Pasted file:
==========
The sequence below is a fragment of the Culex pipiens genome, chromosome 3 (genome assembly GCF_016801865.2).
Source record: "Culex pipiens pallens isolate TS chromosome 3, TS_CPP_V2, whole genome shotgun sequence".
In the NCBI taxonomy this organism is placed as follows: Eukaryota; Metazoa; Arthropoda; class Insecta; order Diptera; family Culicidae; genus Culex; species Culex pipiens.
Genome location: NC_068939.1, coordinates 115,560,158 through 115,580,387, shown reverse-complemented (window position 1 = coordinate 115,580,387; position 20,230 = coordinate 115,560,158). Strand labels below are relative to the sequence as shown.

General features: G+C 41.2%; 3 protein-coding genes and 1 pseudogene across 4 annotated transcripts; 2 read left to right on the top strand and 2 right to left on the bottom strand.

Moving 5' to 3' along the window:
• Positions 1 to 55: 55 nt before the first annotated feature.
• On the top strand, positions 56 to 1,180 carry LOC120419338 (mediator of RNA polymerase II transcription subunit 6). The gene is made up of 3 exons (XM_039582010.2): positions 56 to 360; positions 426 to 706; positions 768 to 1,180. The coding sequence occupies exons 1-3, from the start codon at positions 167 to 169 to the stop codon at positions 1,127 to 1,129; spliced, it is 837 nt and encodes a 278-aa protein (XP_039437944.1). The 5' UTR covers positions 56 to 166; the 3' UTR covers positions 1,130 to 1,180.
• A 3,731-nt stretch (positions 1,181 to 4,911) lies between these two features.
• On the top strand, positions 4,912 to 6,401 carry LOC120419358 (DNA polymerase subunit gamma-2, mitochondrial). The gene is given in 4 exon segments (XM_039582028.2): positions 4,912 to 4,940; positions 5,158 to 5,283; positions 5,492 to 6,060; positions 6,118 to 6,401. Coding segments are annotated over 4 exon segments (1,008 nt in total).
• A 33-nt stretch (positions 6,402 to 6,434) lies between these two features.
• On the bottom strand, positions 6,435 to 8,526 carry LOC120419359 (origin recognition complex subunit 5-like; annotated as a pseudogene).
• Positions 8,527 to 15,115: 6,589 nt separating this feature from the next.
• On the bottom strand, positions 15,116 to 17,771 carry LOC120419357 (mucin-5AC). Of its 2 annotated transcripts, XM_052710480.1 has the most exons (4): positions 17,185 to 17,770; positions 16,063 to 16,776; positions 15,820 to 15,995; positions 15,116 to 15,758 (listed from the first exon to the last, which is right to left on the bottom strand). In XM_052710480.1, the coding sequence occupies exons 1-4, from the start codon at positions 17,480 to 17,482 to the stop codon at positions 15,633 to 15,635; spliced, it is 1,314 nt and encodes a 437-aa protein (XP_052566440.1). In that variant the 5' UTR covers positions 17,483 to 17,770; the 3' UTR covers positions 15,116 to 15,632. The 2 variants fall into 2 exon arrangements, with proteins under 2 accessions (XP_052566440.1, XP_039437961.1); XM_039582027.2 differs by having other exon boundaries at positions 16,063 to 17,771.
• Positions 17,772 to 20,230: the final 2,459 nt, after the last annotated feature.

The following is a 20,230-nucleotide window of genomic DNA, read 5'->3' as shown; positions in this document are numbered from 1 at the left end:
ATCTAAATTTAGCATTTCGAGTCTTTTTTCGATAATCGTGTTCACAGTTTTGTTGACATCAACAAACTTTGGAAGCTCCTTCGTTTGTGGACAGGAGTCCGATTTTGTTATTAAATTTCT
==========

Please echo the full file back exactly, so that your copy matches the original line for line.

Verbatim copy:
The sequence below is a fragment of the Culex pipiens genome, chromosome 3 (genome assembly GCF_016801865.2).
Source record: "Culex pipiens pallens isolate TS chromosome 3, TS_CPP_V2, whole genome shotgun sequence".
In the NCBI taxonomy this organism is placed as follows: Eukaryota; Metazoa; Arthropoda; class Insecta; order Diptera; family Culicidae; genus Culex; species Culex pipiens.
Genome location: NC_068939.1, coordinates 115,560,158 through 115,580,387, shown reverse-complemented (window position 1 = coordinate 115,580,387; position 20,230 = coordinate 115,560,158). Strand labels below are relative to the sequence as shown.

General features: G+C 41.2%; 3 protein-coding genes and 1 pseudogene across 4 annotated transcripts; 2 read left to right on the top strand and 2 right to left on the bottom strand.

Moving 5' to 3' along the window:
• Positions 1 to 55: 55 nt before the first annotated feature.
• On the top strand, positions 56 to 1,180 carry LOC120419338 (mediator of RNA polymerase II transcription subunit 6). The gene is made up of 3 exons (XM_039582010.2): positions 56 to 360; positions 426 to 706; positions 768 to 1,180. The coding sequence occupies exons 1-3, from the start codon at positions 167 to 169 to the stop codon at positions 1,127 to 1,129; spliced, it is 837 nt and encodes a 278-aa protein (XP_039437944.1). The 5' UTR covers positions 56 to 166; the 3' UTR covers positions 1,130 to 1,180.
• A 3,731-nt stretch (positions 1,181 to 4,911) lies between these two features.
• On the top strand, positions 4,912 to 6,401 carry LOC120419358 (DNA polymerase subunit gamma-2, mitochondrial). The gene is given in 4 exon segments (XM_039582028.2): positions 4,912 to 4,940; positions 5,158 to 5,283; positions 5,492 to 6,060; positions 6,118 to 6,401. Coding segments are annotated over 4 exon segments (1,008 nt in total).
• A 33-nt stretch (positions 6,402 to 6,434) lies between these two features.
• On the bottom strand, positions 6,435 to 8,526 carry LOC120419359 (origin recognition complex subunit 5-like; annotated as a pseudogene).
• Positions 8,527 to 15,115: 6,589 nt separating this feature from the next.
• On the bottom strand, positions 15,116 to 17,771 carry LOC120419357 (mucin-5AC). Of its 2 annotated transcripts, XM_052710480.1 has the most exons (4): positions 17,185 to 17,770; positions 16,063 to 16,776; positions 15,820 to 15,995; positions 15,116 to 15,758 (listed from the first exon to the last, which is right to left on the bottom strand). In XM_052710480.1, the coding sequence occupies exons 1-4, from the start codon at positions 17,480 to 17,482 to the stop codon at positions 15,633 to 15,635; spliced, it is 1,314 nt and encodes a 437-aa protein (XP_052566440.1). In that variant the 5' UTR covers positions 17,483 to 17,770; the 3' UTR covers positions 15,116 to 15,632. The 2 variants fall into 2 exon arrangements, with proteins under 2 accessions (XP_052566440.1, XP_039437961.1); XM_039582027.2 differs by having other exon boundaries at positions 16,063 to 17,771.
• Positions 17,772 to 20,230: the final 2,459 nt, after the last annotated feature.

The following is a 20,230-nucleotide window of genomic DNA, read 5'->3' as shown; positions in this document are numbered from 1 at the left end:
ATCTAAATTTAGCATTTCGAGTCTTTTTTCGATAATCGTGTTCACAGTTTTGTTGACATCAACAAACTTTGGAAGCTCCTTCGTTTGTGGACAGGAGTCCGATTTTGTTATTAAATTTCT